Fracking industry refusing to report which chemicals they’re using

In the latest example of the Big Energy choosing which laws they want to follow, a new study shows that the fracking industry fails to disclose the chemicals or quantities of chemicals used during the fracking process up to 30% of the time, depending on the state. Attempts by states to rely on industry self-reporting are not showing great success.

Yes, a business needs to keep certain information secret, but the results to date hardly look fair, or even safe. Between problems with drinking water contamination and environmental cleanup issues, these programs need a second look. How could it possibly be considered fair to leave locals wondering about safe drinking water and put their trust in companies that have something to hide?

toxic environment water fracking

Toxic via Shutterstock

Also, how are local authorities supposed to respond to an accident – and accidents happen – when they aren’t aware of what chemicals are being used on the process? Isn’t this putting these people at risk if there are unknown chemicals? If they have to prepare for everything, this could also slow down the response, potentially causing even more problems.

The fracking industry has relied on “environmental” groups for support, but even those groups are having doubts about this system. Maybe these “business-friendly” environmental groups were hoping for the best, but now that the fracking industry is making a mockery out of the self-disclosure, they might not be as eager or willing to provide cover to this industry.

Bloomberg on the latest problem related to fracking.

The 19,000 trade-secret claims made in Texas this year through August hid information that included descriptions of ingredients as well as identification numbers and concentrations of the chemicals used. Overall, oil and gas companies withheld information on about one out of every seven ingredients they pumped into 3,639 wells.

In 5,000 other instances, Texas well operators failed to disclose information without saying why, filling in boxes on forms with “N/A” or “mixture,” for example, or leaving them blank. Such omissions raised the total to almost seven secrets per well from about five.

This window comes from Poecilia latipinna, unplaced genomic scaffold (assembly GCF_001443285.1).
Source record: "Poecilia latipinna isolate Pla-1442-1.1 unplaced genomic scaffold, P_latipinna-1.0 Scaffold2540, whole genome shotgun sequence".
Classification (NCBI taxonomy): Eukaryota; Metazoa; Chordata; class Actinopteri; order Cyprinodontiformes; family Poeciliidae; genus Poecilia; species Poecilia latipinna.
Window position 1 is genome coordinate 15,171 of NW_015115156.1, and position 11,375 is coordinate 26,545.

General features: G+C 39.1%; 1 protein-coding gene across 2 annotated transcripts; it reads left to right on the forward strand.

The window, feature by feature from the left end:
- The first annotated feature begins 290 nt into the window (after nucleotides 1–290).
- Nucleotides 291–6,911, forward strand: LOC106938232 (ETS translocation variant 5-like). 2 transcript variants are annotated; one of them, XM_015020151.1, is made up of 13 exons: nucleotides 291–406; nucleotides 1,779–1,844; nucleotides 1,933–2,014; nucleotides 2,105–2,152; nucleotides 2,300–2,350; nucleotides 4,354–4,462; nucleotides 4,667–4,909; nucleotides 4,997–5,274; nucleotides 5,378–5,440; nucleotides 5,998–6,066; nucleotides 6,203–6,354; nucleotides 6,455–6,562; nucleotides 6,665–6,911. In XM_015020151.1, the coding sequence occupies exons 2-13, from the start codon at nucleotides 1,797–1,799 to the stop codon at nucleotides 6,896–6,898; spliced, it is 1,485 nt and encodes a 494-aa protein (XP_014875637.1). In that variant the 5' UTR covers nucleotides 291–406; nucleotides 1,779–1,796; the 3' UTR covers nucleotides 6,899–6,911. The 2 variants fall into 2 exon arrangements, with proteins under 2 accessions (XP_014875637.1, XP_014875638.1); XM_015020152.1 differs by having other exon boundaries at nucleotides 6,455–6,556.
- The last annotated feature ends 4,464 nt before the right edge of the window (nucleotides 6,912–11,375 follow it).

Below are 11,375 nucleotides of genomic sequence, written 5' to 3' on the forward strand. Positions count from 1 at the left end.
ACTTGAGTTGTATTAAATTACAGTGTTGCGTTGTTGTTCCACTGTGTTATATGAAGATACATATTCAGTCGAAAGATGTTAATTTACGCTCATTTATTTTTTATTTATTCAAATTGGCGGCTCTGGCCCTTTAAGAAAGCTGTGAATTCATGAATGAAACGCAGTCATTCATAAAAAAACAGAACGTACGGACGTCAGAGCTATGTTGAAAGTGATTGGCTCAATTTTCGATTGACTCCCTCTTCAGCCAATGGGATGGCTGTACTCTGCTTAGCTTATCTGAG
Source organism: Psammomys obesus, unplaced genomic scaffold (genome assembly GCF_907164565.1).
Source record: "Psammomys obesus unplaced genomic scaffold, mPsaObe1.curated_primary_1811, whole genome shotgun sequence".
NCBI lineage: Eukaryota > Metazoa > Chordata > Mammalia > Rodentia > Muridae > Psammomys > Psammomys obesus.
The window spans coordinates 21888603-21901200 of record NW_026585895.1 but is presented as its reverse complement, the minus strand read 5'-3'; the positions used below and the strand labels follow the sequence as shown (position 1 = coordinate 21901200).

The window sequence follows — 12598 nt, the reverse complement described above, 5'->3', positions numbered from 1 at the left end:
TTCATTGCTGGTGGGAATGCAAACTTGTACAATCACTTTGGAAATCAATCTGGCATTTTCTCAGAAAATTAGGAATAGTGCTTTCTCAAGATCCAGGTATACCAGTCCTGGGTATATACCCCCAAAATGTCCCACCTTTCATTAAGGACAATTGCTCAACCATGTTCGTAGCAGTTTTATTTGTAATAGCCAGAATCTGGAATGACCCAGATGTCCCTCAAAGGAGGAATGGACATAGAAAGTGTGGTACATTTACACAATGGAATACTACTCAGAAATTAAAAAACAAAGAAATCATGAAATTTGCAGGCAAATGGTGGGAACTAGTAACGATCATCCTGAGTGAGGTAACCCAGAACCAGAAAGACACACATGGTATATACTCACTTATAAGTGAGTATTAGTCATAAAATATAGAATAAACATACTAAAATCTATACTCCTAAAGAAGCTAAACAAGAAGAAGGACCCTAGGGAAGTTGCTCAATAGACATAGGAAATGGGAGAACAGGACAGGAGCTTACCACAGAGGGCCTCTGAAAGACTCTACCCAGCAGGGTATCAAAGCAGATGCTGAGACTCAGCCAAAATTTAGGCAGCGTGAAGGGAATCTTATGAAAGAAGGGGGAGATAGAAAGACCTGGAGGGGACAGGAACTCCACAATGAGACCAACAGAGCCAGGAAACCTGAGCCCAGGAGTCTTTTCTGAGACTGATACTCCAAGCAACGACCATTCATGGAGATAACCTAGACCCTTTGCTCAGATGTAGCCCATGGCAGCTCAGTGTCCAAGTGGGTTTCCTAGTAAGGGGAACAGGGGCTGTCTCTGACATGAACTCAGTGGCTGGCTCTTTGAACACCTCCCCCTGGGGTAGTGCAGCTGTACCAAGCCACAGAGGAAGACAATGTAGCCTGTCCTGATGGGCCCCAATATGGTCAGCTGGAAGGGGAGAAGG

Nationally, companies claimed trade secrets or otherwise failed to identify the chemicals they used about 22 percent of the time, according to a Bloomberg News analysis of FracFocus data for 18 states. The data were compiled and released this month by SkyTruth.org, a website that uses data and digital mapping to investigate environmental issues.


An American in Paris, France. BA in History & Political Science from Ohio State. Provided consulting services to US software startups, launching new business overseas that have both IPO’d and sold to well-known global software companies. Currently launching a new cloud-based startup. Full bio here.

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  • IonOtter

    This is simple.

    Walk up and request to speak to the foreman. Don’t dress like a “greenie” or a “hipster”, but don’t dress like a lawyer, either. Be polite and friendly, and request to see the MSDS folder. (Material Safety Data Sheet)

    The foreman will bring you inside the office and you’ll be free to peruse the entire folder. If they have a copier, you can politely request to use it and make copies. I’d suggest bringing a ream or two of paper to replace what you use.

    This will work, because all companies are bowel-explosion terrified of having OSHA come down on them for non-compliance. And OSHA *does* perform random tests, so they train all employees to know about the MSDS, their locations and how to use them.

    Everyone and anyone who works with *any* kind of chemicals, from the kid mopping the floor in the grocery store, to the 3-doctorate degree scientist working in USAMRID, have all been carefully trained and conditioned to provide the MSDS upon request, without hesitation. They might ask questions, but they can’t deny your request to see them unless there’s a hazardous situation.

    Now, what *you* do with those copies afterwards could get you in a whole HEAP of trouble, depending on how smart or stupid you wanna be.

  • hollywoodstein

    There oughta be a law.

  • Naja pallida

    They’ve learned their lesson well with previous big chemical issues… thalidomide, DDT, asbestos, dioxins… now if we just claim the formula is proprietary and that we can’t give out trade secrets, if people get sick, they can’t prove it was us!

  • http://www.rebeccamorn.com/mind BeccaM

    Yep, because we all remember how well it turned out with Dow Chemical telling us there really wasn’t anything to worry about with these secret (dioxin-based) compounds they were dumping everywhere. Nothing to worry about! Ignore all those birth-defect afflicted kids all over the world and adults dropping from cancer like it was as contagious as a head-cold. Clean drinking water is overrated anyway, right?

    The only upside it seems to all this is it’s turning out there is way, way less gas in that shale than was originally estimated.

  • ComradeRutherford

    The shareholders demand 300% profit increases every quarter! Who cares how many people have to die! Who cares if the world is destroyed in 2 quarters, only this quarter counts!

  • cole3244

    what fracking aholes they are.

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